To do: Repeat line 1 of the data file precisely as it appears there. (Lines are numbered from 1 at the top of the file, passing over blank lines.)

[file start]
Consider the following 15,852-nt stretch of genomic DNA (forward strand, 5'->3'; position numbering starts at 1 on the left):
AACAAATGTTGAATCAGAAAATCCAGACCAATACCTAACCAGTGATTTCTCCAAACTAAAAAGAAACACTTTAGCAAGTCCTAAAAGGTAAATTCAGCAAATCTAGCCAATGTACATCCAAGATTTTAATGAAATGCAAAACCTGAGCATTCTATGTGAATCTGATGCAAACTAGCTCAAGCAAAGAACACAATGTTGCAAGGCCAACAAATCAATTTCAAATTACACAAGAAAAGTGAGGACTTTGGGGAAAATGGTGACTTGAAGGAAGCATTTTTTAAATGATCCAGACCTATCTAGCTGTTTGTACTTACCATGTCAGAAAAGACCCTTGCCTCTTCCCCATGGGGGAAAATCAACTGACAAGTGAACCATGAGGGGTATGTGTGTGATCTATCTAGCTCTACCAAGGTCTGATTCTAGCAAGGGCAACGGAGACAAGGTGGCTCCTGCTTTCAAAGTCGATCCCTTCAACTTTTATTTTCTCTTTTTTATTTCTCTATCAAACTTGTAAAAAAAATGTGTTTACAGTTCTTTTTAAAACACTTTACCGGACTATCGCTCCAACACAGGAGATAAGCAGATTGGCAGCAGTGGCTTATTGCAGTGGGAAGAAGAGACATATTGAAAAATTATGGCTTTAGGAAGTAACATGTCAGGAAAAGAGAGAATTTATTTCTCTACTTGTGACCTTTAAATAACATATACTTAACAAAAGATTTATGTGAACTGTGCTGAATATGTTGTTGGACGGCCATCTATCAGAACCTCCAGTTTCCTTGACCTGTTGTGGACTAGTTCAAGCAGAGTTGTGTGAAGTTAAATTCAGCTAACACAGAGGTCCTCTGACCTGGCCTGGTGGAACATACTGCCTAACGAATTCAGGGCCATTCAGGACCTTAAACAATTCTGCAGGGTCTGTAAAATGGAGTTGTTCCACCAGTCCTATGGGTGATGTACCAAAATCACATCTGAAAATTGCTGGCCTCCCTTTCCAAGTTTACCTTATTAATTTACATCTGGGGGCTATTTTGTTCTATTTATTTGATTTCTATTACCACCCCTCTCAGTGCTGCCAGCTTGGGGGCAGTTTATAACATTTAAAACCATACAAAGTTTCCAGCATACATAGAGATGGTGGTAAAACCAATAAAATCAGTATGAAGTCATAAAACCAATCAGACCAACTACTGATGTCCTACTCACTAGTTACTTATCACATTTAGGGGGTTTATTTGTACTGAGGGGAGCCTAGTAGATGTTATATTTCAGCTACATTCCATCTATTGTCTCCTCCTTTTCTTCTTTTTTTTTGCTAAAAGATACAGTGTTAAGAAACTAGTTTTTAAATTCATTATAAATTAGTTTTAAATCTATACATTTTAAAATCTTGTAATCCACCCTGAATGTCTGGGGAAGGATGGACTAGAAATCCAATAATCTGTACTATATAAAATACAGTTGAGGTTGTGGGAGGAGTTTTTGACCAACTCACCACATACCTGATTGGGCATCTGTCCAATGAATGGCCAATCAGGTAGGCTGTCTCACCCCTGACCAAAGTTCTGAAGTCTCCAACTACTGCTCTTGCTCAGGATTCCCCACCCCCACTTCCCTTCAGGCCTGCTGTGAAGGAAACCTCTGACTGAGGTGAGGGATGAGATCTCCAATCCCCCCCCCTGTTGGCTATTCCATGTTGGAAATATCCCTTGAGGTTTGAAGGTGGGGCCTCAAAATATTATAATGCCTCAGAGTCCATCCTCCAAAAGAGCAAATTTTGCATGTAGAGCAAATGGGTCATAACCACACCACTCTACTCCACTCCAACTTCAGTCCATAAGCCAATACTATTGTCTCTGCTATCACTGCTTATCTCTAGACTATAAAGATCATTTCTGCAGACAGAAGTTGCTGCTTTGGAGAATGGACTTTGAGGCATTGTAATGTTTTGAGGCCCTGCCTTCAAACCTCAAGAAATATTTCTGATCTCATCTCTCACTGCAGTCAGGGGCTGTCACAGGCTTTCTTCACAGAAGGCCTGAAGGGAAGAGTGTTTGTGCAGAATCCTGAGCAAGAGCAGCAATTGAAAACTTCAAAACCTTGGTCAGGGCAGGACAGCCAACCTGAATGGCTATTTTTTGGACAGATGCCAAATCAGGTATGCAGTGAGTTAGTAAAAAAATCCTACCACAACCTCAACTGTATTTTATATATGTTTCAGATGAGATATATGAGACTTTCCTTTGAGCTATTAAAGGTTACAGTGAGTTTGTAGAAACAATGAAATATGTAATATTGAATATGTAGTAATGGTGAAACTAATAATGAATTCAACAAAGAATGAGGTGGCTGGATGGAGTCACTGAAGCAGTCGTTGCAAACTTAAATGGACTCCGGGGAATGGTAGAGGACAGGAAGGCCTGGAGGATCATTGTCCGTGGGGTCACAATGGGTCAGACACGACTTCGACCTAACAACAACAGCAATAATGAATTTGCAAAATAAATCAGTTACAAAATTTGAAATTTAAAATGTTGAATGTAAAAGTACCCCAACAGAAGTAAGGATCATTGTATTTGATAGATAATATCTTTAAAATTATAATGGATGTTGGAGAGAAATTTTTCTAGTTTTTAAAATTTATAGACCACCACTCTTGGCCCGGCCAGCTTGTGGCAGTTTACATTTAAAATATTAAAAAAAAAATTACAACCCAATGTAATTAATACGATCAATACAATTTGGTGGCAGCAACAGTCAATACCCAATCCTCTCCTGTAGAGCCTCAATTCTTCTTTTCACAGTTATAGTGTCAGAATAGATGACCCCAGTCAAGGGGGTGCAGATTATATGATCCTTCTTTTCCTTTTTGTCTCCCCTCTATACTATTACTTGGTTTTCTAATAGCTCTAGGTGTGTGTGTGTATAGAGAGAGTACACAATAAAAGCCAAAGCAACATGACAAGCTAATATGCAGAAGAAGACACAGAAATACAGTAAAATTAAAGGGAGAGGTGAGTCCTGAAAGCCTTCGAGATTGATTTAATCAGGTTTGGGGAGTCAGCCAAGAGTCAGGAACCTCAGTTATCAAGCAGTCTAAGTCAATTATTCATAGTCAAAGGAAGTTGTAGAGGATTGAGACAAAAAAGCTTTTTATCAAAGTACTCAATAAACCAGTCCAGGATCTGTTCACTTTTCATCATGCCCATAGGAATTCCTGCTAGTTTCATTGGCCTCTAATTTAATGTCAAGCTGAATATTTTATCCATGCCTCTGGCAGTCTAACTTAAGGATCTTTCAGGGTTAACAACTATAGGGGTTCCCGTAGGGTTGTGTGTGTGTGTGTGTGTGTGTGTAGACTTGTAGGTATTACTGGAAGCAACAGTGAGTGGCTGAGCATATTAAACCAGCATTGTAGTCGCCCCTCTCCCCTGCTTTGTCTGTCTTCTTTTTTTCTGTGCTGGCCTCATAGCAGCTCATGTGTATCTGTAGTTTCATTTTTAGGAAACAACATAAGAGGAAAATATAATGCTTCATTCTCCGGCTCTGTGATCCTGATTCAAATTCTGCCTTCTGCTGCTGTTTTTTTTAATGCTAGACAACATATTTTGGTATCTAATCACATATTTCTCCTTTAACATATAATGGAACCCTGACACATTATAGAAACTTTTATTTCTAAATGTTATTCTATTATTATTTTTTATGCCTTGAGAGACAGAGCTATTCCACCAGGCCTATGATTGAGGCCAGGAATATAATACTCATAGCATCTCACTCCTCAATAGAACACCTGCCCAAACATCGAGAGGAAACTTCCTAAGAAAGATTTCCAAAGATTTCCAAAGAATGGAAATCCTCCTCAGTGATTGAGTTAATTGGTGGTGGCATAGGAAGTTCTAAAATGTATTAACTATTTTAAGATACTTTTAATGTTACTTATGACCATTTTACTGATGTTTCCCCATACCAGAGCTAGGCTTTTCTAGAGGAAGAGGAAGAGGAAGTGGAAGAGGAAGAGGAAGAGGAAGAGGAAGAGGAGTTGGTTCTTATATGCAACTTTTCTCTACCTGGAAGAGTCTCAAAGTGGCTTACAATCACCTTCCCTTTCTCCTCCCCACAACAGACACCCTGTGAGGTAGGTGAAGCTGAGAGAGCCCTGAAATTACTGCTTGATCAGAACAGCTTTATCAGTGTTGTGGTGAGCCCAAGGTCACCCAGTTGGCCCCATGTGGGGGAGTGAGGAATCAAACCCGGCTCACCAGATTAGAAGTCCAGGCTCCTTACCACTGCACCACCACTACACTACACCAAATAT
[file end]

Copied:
Consider the following 15,852-nt stretch of genomic DNA (forward strand, 5'->3'; position numbering starts at 1 on the left):